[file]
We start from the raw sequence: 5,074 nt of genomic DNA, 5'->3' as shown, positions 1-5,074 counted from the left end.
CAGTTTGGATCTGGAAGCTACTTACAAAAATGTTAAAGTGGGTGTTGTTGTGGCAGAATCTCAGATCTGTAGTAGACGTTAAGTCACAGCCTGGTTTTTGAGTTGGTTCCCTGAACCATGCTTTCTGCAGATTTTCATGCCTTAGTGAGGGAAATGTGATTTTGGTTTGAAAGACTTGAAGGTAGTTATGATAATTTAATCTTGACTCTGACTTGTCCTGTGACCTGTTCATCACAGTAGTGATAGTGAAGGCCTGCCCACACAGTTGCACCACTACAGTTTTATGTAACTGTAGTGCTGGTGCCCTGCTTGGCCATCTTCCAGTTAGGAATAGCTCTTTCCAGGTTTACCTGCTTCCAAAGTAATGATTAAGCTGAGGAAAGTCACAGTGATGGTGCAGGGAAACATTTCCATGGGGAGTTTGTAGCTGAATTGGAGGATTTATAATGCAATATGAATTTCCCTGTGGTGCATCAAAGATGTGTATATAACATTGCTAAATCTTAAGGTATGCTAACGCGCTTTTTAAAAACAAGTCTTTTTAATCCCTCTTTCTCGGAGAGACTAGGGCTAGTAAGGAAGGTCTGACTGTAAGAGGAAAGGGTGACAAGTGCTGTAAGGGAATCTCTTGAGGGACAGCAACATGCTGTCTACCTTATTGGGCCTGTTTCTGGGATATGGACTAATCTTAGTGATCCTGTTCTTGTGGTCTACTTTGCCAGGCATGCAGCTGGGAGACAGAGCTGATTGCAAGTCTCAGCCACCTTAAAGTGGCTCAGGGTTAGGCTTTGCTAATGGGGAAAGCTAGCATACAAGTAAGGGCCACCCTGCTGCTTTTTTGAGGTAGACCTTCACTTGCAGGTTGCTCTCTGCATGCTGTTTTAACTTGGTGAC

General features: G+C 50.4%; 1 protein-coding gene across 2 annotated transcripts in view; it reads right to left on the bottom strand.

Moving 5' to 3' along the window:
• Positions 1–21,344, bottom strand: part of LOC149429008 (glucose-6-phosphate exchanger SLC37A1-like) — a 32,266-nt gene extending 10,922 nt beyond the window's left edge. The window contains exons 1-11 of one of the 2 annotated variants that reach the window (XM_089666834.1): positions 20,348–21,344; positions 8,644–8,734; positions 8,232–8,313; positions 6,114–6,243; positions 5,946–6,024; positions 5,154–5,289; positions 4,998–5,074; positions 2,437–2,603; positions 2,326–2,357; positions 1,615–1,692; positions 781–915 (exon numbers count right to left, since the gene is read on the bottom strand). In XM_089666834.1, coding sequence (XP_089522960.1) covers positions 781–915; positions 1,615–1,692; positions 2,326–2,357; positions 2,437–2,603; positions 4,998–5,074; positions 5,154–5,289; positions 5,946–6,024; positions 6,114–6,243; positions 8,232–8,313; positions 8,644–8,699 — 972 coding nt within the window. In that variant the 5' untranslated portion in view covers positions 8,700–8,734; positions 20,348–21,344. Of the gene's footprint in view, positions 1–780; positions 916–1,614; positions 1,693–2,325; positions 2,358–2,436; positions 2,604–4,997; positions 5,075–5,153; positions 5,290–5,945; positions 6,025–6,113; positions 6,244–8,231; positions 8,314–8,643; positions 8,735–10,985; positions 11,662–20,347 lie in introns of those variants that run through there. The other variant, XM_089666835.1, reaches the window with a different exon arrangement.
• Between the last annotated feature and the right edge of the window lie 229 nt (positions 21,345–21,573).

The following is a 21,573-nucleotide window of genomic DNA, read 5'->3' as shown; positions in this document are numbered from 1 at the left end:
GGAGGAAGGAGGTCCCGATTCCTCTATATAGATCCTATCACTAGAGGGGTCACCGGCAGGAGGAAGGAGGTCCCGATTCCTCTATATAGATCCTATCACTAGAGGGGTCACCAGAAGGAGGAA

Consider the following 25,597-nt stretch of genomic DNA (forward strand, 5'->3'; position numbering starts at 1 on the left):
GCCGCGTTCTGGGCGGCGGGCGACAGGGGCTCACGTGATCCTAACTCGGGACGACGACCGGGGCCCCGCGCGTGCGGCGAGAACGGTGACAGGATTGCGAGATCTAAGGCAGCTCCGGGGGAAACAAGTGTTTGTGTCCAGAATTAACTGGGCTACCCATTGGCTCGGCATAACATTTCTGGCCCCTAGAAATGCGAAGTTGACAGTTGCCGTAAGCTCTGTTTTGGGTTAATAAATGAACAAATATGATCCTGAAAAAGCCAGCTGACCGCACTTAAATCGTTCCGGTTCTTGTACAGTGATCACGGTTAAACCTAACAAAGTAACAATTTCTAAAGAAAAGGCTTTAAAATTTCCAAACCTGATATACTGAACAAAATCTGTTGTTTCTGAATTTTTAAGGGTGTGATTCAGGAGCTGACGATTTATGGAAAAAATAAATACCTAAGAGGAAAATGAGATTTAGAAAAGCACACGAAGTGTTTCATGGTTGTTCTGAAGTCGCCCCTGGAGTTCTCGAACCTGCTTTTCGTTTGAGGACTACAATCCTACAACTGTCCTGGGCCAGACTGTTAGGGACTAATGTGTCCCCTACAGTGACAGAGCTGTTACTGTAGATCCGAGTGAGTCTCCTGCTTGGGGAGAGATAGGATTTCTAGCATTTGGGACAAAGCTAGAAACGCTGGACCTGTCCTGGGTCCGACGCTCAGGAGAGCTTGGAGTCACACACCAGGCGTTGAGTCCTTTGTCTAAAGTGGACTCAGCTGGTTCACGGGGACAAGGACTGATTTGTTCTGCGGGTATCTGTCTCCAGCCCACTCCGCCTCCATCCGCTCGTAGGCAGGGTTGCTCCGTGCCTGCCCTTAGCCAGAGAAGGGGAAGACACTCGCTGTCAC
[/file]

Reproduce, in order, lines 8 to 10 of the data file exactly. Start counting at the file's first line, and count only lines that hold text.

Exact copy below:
GGAGGAAGGAGGTCCCGATTCCTCTATATAGATCCTATCACTAGAGGGGTCACCGGCAGGAGGAAGGAGGTCCCGATTCCTCTATATAGATCCTATCACTAGAGGGGTCACCAGAAGGAGGAA

Consider the following 25,597-nt stretch of genomic DNA (forward strand, 5'->3'; position numbering starts at 1 on the left):
GCCGCGTTCTGGGCGGCGGGCGACAGGGGCTCACGTGATCCTAACTCGGGACGACGACCGGGGCCCCGCGCGTGCGGCGAGAACGGTGACAGGATTGCGAGATCTAAGGCAGCTCCGGGGGAAACAAGTGTTTGTGTCCAGAATTAACTGGGCTACCCATTGGCTCGGCATAACATTTCTGGCCCCTAGAAATGCGAAGTTGACAGTTGCCGTAAGCTCTGTTTTGGGTTAATAAATGAACAAATATGATCCTGAAAAAGCCAGCTGACCGCACTTAAATCGTTCCGGTTCTTGTACAGTGATCACGGTTAAACCTAACAAAGTAACAATTTCTAAAGAAAAGGCTTTAAAATTTCCAAACCTGATATACTGAACAAAATCTGTTGTTTCTGAATTTTTAAGGGTGTGATTCAGGAGCTGACGATTTATGGAAAAAATAAATACCTAAGAGGAAAATGAGATTTAGAAAAGCACACGAAGTGTTTCATGGTTGTTCTGAAGTCGCCCCTGGAGTTCTCGAACCTGCTTTTCGTTTGAGGACTACAATCCTACAACTGTCCTGGGCCAGACTGTTAGGGACTAATGTGTCCCCTACAGTGACAGAGCTGTTACTGTAGATCCGAGTGAGTCTCCTGCTTGGGGAGAGATAGGATTTCTAGCATTTGGGACAAAGCTAGAAACGCTGGACCTGTCCTGGGTCCGACGCTCAGGAGAGCTTGGAGTCACACACCAGGCGTTGAGTCCTTTGTCTAAAGTGGACTCAGCTGGTTCACGGGGACAAGGACTGATTTGTTCTGCGGGTATCTGTCTCCAGCCCACTCCGCCTCCATCCGCTCGTAGGCAGGGTTGCTCCGTGCCTGCCCTTAGCCAGAGAAGGGGAAGACACTCGCTGTCAC